NPR Gets CPB Help To Improve Emergency Messaging


NPR will provide up to 30 stations across ten states with software and training to connect with the Public Radio Satellite System (PRSS) MetaPub delivery system. That’s all thanks for the Corporation for Public Broadcasting (CPB), which President Trump has suggested should be entirely de-funded by the Federal government.

The CPB has awarded a $419,000 grant to NPR, manager of the PRSS, to help public radio stations in “Tornado Alley” improve and expand their local emergency-messaging capabilities on mobile devices and other digital platforms.

Stations in the Midwest, South Central and Gulf Coast states will benefit from the grant.

The PRSS metadata technology gives public radio stations the ability to issue text and graphic alerts synchronized with over-the-air broadcast messages to be heard and seen on mobile phones, HD radios, “connected car” devices, Radio Data System (RDS) displays, and via online audio streaming.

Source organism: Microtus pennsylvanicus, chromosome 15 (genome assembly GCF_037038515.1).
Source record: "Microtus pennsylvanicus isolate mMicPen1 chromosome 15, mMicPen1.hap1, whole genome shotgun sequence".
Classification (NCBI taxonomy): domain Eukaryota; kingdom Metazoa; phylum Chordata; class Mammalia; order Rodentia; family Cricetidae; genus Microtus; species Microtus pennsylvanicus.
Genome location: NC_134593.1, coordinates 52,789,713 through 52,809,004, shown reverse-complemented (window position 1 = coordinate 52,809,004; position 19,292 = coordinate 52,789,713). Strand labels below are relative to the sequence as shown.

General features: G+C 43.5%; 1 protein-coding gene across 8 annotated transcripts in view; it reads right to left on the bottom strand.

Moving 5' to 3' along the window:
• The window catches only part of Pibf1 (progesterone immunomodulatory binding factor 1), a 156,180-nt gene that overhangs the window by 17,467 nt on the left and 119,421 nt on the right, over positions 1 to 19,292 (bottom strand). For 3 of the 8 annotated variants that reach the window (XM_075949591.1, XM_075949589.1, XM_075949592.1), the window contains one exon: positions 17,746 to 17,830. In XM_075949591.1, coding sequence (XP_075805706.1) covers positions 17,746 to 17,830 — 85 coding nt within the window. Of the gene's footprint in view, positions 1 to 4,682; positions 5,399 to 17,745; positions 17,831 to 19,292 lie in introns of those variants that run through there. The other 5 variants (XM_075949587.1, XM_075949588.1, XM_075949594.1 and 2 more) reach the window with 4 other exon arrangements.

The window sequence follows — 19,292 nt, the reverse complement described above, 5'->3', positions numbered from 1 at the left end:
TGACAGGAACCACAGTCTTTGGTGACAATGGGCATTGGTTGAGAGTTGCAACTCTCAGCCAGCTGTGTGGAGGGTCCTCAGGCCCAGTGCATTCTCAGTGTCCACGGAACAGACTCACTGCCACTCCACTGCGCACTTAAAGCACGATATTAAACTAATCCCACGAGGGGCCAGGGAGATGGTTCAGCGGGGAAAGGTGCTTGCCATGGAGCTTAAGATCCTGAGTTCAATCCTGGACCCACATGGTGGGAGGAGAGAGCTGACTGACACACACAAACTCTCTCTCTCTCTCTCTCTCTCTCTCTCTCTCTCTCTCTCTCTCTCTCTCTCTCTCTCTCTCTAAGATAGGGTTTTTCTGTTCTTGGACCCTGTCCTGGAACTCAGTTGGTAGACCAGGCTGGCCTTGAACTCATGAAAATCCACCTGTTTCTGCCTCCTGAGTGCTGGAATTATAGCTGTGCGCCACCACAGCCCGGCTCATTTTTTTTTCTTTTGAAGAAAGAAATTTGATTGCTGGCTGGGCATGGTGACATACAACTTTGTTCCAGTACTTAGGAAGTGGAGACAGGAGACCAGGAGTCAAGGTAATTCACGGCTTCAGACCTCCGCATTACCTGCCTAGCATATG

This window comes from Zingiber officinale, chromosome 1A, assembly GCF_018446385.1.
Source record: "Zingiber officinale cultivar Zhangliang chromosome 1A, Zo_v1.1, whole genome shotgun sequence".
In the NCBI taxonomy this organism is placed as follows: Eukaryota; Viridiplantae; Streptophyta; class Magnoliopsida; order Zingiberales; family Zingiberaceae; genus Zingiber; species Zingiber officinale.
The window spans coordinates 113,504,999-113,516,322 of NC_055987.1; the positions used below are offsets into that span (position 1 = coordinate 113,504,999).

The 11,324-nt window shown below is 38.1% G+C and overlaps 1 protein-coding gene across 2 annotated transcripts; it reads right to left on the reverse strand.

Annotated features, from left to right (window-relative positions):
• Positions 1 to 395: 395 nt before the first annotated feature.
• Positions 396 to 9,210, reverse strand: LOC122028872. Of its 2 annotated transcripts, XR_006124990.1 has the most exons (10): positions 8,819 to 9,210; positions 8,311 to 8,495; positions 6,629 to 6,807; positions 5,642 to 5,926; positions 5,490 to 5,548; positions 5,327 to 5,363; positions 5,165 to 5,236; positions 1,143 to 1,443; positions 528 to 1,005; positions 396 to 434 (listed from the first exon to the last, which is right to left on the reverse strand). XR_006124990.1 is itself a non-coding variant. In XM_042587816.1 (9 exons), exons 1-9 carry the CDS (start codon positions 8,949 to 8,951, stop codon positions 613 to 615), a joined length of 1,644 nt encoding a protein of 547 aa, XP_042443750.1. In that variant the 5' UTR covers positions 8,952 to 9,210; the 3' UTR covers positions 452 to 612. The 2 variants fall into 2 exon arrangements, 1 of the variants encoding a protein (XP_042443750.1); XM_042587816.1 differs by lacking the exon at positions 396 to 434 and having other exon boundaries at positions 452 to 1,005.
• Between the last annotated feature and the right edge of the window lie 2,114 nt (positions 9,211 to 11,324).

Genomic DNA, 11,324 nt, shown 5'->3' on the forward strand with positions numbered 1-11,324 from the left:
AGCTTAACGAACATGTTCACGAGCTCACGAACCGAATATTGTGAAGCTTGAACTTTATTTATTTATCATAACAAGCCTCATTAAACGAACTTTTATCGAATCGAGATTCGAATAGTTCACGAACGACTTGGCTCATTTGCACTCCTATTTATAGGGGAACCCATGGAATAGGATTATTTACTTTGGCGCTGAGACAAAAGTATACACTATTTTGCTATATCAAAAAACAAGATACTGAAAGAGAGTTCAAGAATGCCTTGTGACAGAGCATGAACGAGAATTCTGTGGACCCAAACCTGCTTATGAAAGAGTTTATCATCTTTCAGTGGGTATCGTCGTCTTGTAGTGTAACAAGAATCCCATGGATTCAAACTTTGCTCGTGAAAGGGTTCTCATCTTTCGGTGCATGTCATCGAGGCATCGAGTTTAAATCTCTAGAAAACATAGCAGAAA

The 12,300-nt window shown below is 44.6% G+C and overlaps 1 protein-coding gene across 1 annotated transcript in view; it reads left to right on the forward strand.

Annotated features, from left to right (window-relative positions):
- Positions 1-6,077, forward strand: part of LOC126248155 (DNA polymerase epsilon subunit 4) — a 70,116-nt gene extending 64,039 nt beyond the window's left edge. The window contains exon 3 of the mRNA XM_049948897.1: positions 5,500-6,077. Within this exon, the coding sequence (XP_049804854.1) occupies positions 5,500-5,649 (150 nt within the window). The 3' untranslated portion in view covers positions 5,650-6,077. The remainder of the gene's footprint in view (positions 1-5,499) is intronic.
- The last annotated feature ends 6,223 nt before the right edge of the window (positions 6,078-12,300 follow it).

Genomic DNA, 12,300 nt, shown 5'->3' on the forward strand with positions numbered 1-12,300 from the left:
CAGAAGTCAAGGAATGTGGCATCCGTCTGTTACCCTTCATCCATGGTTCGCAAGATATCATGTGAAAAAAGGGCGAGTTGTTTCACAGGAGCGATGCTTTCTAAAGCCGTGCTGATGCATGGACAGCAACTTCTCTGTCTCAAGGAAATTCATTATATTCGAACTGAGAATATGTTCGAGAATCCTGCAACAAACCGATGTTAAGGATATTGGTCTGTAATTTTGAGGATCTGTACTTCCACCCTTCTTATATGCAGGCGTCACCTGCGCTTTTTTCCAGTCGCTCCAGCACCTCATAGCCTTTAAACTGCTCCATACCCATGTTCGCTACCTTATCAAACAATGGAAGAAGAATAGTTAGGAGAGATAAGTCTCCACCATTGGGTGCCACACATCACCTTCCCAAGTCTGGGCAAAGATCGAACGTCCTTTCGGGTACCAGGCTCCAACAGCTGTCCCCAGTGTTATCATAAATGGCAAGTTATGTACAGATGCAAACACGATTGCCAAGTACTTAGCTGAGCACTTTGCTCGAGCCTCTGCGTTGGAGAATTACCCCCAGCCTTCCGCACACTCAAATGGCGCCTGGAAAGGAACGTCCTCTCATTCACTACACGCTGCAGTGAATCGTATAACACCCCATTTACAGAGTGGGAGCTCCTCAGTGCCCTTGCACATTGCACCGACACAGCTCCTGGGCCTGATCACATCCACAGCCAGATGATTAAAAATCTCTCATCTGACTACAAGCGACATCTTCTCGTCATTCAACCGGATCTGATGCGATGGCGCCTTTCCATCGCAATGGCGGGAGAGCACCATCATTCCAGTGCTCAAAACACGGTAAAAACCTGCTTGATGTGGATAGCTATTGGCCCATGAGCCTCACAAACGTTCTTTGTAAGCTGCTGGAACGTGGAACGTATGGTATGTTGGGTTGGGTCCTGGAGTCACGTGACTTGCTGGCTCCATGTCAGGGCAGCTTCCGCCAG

The heart of this project is to tap into new technologies to bring better immediate emergency communications to stations and audiences,” said CPB VP/Radio Erika Pulley-Hayes. “As demonstrated by the recent hurricanes, public media provides essential information services to local communities. Expanding this work across platforms can help save lives.”

NPR Distribution VP Michael Beach added, “These stations will help develop a process that can be used nationally across public radio.”

PRSS will provide participating stations with extensive engineering support and conduct quality-assurance tests. Participating stations will provide feedback about the installation and implementation of MetaPub and ways to improve usage and help their local communities.

The project builds on a pilot test of MetaPub in 2016. With a $66,000 grant from CPB, six public radio stations transmitted emergency alert test messages using text and graphics as part of the statewide “Great California ShakeOut” earthquake drill last October.

This capability can also be used to provide non-emergency information, including programming details.